The Stranger in the House: Part 3

Part 3. Reserved for Pastors

As the church started to fill up, I could feel myself getting a little nervous. Perhaps, sitting in the front row, wasn’t the best idea. A few minutes later, I realized I wasn’t the only one who second guessed my decision to sit in the front row. A man in a black suit with earphones and a walkie talkie walked over to me with a stern look on his face.

            “Sir, this row is reserved for our pastors.”

            “The whole row?” I asked, taken aback. There were at least twenty-five chairs across the front row.

            “Yes. Our pastors and their families sit on the front row—”

            “But I only need one chair. I’m not saving any seats. If it’s alright, I’ll just go down there and sit on the end.” I said, pointing to the chair on the far right.

            The man frowned and said, “You can’t sit there. That’s the senior pastor’s chair, but you can sit toward the back or in the balcony. There’s plenty of seating back there.”

            “Well, if it’s alright, I would like to sit in the second row—”

            “Sorry. Our deacons sit in the second row with their families—”

            “And the third row?”

            “The Sunshine Committee, the Prayer Team, and the Kitchen Committee tend to sit in the third row, but there’s plenty of space in the balcony.” He said, rubbing his finger under his nose. “You’ll probably feel more comfortable up there, anyway. You can grab another doughnut and a cup of coffee to take up there with you if you’d like.”
            Another man with a walkie talkie and a headset walked over and asked if there was a problem. I’d heard that question a time or two. Typically, it was a store manager or a security guard when I lingered too long, in an attempt to get warm or freshen up in their restroom, but never in a church.

            Growing up, in my grandma’s church, every guest was treated like family. Boy had things changed! Now the church had security guards, who treated their guest like they didn’t belong in the house of the Lord. I wonder what my grandma would say about that, God rest her soul.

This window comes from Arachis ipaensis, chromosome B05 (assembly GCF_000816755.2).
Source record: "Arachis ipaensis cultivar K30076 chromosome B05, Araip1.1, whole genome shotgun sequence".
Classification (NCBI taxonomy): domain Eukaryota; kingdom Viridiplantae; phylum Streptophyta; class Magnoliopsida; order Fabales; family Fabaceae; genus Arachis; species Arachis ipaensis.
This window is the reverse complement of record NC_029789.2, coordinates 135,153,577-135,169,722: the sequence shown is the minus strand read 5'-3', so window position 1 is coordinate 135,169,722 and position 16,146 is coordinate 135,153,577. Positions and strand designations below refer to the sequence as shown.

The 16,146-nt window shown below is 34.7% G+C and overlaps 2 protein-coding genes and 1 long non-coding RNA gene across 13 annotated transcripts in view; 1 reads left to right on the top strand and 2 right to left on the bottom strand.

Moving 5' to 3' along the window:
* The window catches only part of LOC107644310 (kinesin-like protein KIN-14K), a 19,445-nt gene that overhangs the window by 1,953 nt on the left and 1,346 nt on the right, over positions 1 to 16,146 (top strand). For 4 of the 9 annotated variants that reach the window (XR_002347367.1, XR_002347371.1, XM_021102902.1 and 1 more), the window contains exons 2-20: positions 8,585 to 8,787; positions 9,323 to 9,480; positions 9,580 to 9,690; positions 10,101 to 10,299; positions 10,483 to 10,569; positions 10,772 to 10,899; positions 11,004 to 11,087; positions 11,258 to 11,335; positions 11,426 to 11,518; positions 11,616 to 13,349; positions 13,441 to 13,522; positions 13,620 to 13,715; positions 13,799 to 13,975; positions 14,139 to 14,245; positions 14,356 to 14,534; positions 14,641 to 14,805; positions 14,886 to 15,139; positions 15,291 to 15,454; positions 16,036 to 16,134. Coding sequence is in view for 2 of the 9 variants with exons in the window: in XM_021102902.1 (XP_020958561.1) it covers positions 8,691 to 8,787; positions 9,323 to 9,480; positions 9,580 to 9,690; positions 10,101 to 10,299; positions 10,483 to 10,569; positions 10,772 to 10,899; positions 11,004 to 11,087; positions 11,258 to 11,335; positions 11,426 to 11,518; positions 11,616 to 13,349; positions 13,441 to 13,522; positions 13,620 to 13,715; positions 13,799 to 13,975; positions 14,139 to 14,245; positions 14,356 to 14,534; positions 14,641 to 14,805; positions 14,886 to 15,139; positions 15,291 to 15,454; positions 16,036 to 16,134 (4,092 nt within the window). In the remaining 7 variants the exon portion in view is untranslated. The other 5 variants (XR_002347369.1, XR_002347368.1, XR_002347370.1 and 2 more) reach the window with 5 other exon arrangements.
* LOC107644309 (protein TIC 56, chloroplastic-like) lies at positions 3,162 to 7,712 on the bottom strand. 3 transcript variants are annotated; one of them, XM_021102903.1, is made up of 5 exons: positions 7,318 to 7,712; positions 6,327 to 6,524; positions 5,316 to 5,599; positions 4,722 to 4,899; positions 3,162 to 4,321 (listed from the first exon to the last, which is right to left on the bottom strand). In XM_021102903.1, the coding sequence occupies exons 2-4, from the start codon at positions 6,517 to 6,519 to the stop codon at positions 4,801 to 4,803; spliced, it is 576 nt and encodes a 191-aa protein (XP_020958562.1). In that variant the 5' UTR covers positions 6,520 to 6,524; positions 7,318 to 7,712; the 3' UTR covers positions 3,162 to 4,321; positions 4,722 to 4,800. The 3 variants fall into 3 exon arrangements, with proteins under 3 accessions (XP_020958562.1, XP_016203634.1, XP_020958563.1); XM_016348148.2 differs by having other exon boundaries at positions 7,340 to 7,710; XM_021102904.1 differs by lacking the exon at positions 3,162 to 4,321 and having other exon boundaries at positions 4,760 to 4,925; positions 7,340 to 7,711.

As the pastors and their families began to fill the front row, I realized that the security guards were right. Every seat was taken. There was no room for someone like me in the front row, so I gave up and followed him to the balcony.

             As a curtesy, he brought me a doughnut and a cup of coffee. I would have appreciated it more if I didn’t feel like he gave it to me, so I would stay put during the service.

            It was obvious that I wasn’t welcomed. No one shook my hand or even sat near me, but they knew where I was every second. I could feel them watching me, judging me.

            I have to go. I thought. I could feel that itch. That itch that only a fix could scratch. As I tried to stand up, something kept me in that chair. I tried to fight it, but it was stronger than I was. So, I had no choice. I had to surrender to its will.

            As the choir sang, I noticed the same people, who wouldn’t speak to me or shake my hand, were the same people standing to their feet and raising their hands to the Lord. It was hard for me to take them seriously, so I just closed my eyes and kept listening.

            The choir didn’t sound anything like it did when I was a child. I felt like I was in a concert that I couldn’t afford.

            Then, I heard a powerful male voice, asking people to stand to their feet. I didn’t look around. I just stood up and waited for the next thing to come out of his mouth.

#To Be Continued#

#Soul Searching Shory Story#